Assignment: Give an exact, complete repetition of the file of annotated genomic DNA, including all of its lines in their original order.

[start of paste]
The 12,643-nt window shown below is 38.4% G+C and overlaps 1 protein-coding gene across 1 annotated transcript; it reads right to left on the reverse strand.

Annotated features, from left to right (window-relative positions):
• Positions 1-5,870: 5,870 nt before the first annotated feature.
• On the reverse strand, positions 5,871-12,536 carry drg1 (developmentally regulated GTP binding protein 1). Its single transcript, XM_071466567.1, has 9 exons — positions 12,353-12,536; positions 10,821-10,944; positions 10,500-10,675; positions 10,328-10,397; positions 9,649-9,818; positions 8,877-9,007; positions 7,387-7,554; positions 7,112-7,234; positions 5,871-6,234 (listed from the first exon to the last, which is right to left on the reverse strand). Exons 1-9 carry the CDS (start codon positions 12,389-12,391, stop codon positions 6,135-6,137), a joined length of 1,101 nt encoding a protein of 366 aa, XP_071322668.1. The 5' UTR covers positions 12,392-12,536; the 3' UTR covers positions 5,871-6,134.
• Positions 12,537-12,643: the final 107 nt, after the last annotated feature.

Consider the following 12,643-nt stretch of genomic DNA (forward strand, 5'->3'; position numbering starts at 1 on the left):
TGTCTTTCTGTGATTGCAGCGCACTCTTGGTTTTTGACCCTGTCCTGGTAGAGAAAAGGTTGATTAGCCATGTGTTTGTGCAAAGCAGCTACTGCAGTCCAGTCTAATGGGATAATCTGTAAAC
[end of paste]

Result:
The 12,643-nt window shown below is 38.4% G+C and overlaps 1 protein-coding gene across 1 annotated transcript; it reads right to left on the reverse strand.

Annotated features, from left to right (window-relative positions):
• Positions 1-5,870: 5,870 nt before the first annotated feature.
• On the reverse strand, positions 5,871-12,536 carry drg1 (developmentally regulated GTP binding protein 1). Its single transcript, XM_071466567.1, has 9 exons — positions 12,353-12,536; positions 10,821-10,944; positions 10,500-10,675; positions 10,328-10,397; positions 9,649-9,818; positions 8,877-9,007; positions 7,387-7,554; positions 7,112-7,234; positions 5,871-6,234 (listed from the first exon to the last, which is right to left on the reverse strand). Exons 1-9 carry the CDS (start codon positions 12,389-12,391, stop codon positions 6,135-6,137), a joined length of 1,101 nt encoding a protein of 366 aa, XP_071322668.1. The 5' UTR covers positions 12,392-12,536; the 3' UTR covers positions 5,871-6,134.
• Positions 12,537-12,643: the final 107 nt, after the last annotated feature.

Consider the following 12,643-nt stretch of genomic DNA (forward strand, 5'->3'; position numbering starts at 1 on the left):
TGTCTTTCTGTGATTGCAGCGCACTCTTGGTTTTTGACCCTGTCCTGGTAGAGAAAAGGTTGATTAGCCATGTGTTTGTGCAAAGCAGCTACTGCAGTCCAGTCTAATGGGATAATCTGTAAAC